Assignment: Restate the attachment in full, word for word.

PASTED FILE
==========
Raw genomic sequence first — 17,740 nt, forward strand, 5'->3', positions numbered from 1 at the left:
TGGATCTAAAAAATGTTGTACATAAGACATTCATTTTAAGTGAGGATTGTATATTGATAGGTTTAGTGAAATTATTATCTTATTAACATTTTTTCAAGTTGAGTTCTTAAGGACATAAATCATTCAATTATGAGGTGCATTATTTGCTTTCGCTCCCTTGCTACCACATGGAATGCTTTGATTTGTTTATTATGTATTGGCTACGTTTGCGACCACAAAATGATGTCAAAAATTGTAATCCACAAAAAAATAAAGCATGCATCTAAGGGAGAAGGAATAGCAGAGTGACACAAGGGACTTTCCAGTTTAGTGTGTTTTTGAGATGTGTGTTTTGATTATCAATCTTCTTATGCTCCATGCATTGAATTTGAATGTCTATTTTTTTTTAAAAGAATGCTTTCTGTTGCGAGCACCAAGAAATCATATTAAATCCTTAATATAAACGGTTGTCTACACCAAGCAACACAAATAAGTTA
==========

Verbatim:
Raw genomic sequence first — 17,740 nt, forward strand, 5'->3', positions numbered from 1 at the left:
TGGATCTAAAAAATGTTGTACATAAGACATTCATTTTAAGTGAGGATTGTATATTGATAGGTTTAGTGAAATTATTATCTTATTAACATTTTTTCAAGTTGAGTTCTTAAGGACATAAATCATTCAATTATGAGGTGCATTATTTGCTTTCGCTCCCTTGCTACCACATGGAATGCTTTGATTTGTTTATTATGTATTGGCTACGTTTGCGACCACAAAATGATGTCAAAAATTGTAATCCACAAAAAAATAAAGCATGCATCTAAGGGAGAAGGAATAGCAGAGTGACACAAGGGACTTTCCAGTTTAGTGTGTTTTTGAGATGTGTGTTTTGATTATCAATCTTCTTATGCTCCATGCATTGAATTTGAATGTCTATTTTTTTTTAAAAGAATGCTTTCTGTTGCGAGCACCAAGAAATCATATTAAATCCTTAATATAAACGGTTGTCTACACCAAGCAACACAAATAAGTTA